In the collection Wissenschaftlich-Praktischer Sammelband zum 10-jährigen Jubiläum der DUJV (Scientific and Practical Collection for the 10th Anniversary of the German-Ukrainian Association of Lawyers), Hamburg, article by the partner of Salkom Law Firm Andrii Kubko “State responsibility and state interests (international standards and Ukrainian context)” has been published. The article deals with development of the institute of state responsibility in the legal system of Ukraine, as well as the practice of the European Court in this area.
The author emphasizes that since the beginning of the 2000s, the institute of state responsibility has found more systematic reflection in the national legislation of Ukraine. Provisions governing the issues of state responsibility were largely based on international standards for protection of human rights developed in the jurisprudence of international judicial bodies, primarily the European Court.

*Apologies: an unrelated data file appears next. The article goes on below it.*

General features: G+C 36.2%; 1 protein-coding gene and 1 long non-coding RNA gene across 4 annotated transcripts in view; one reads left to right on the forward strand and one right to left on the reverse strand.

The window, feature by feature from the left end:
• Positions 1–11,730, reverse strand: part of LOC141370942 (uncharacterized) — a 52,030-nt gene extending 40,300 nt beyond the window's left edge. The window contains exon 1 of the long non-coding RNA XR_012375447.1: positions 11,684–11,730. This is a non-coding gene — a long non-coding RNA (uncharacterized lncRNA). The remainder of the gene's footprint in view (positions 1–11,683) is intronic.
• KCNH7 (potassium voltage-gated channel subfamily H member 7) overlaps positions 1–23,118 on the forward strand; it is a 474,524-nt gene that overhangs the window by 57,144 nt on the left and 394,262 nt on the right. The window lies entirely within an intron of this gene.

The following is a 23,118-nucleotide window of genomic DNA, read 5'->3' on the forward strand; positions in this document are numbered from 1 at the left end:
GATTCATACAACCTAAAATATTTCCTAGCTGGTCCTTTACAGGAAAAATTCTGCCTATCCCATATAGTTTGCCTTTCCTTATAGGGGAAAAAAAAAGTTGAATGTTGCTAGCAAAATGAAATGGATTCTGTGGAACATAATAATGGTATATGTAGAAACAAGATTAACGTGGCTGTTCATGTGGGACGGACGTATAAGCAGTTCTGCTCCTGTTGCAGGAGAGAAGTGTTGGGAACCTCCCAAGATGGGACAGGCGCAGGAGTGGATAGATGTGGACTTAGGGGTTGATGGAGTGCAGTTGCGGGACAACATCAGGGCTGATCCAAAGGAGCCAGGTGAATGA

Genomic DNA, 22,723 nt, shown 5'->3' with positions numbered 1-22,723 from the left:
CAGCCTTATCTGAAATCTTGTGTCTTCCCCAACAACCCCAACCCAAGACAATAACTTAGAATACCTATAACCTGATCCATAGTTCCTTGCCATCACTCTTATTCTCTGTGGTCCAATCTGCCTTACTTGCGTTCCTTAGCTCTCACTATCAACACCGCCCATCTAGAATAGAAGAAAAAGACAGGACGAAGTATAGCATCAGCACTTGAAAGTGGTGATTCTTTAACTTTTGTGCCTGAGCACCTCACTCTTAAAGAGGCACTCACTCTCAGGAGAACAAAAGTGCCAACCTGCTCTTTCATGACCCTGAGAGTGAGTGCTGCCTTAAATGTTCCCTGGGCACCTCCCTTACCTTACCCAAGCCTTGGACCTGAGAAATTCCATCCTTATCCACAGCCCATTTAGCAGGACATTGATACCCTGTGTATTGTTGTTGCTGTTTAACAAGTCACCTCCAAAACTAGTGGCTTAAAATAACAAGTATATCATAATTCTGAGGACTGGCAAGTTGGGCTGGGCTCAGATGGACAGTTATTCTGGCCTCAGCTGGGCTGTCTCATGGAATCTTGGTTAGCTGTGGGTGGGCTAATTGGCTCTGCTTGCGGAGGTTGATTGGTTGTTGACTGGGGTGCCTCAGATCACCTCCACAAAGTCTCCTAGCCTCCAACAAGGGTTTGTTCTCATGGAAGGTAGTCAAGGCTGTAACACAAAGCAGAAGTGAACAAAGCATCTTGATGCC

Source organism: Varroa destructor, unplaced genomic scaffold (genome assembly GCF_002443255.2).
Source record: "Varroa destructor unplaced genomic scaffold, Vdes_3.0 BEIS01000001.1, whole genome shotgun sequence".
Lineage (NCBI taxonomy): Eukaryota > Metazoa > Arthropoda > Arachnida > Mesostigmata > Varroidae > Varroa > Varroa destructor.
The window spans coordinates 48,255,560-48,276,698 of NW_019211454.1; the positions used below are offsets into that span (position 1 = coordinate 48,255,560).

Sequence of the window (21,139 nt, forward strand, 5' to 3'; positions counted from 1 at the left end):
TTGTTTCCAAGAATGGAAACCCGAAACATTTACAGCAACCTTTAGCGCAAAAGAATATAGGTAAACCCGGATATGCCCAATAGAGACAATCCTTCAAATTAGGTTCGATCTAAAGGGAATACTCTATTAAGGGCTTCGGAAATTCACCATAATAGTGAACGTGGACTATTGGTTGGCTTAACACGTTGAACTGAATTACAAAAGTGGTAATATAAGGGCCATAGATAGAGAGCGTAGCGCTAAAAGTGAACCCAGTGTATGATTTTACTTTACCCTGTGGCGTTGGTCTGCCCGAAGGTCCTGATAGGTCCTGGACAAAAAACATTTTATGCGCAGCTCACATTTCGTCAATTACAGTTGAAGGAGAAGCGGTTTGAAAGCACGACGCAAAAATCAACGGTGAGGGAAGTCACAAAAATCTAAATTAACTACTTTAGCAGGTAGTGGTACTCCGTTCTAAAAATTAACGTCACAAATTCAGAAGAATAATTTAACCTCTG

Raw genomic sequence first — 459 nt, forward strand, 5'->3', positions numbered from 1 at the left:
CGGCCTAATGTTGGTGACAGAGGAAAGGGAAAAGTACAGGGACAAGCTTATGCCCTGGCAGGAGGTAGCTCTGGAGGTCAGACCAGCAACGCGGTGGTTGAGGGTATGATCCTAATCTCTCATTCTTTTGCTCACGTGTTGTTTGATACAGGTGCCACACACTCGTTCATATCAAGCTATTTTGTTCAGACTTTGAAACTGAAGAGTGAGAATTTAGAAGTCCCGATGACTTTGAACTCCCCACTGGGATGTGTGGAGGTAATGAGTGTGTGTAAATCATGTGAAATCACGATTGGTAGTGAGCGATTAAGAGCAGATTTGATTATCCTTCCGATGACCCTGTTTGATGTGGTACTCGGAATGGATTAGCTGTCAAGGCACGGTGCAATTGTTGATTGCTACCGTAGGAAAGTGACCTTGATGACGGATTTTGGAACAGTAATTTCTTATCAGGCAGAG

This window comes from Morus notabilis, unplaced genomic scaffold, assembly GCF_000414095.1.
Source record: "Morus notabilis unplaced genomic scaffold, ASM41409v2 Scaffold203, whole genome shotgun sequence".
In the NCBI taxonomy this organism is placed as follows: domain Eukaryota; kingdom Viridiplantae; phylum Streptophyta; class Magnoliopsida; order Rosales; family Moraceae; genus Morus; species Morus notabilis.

One of the problematic aspects, which largely determine the violation of international legal standards by the state and, as a consequence, cause bringing the state to international legal responsibility is associated with the category of interests that underlie the actions of the state. On the part of public authorities, there is not always a correct identification of interests, for the implementation of which the state restricts the private rights of a person, as well as not always a choice of legal means for implementing such interests is justified.
Often, violations by Ukraine of international standards for the protection of human rights are due to the fact that national authorities apply restrictions on the rights guaranteed by the Convention to protect interests that are erroneously classified by the state as public, although by their nature they are departmental interests, interests of individual government agencies, officials, etc. Such interests are not of a public nature. The legal means that the state uses to protect these interests does not correspond to their (interests’) nature. As a consequence, the legal means applied by the state are often found by the European Court not to meet the requirement of proportionality.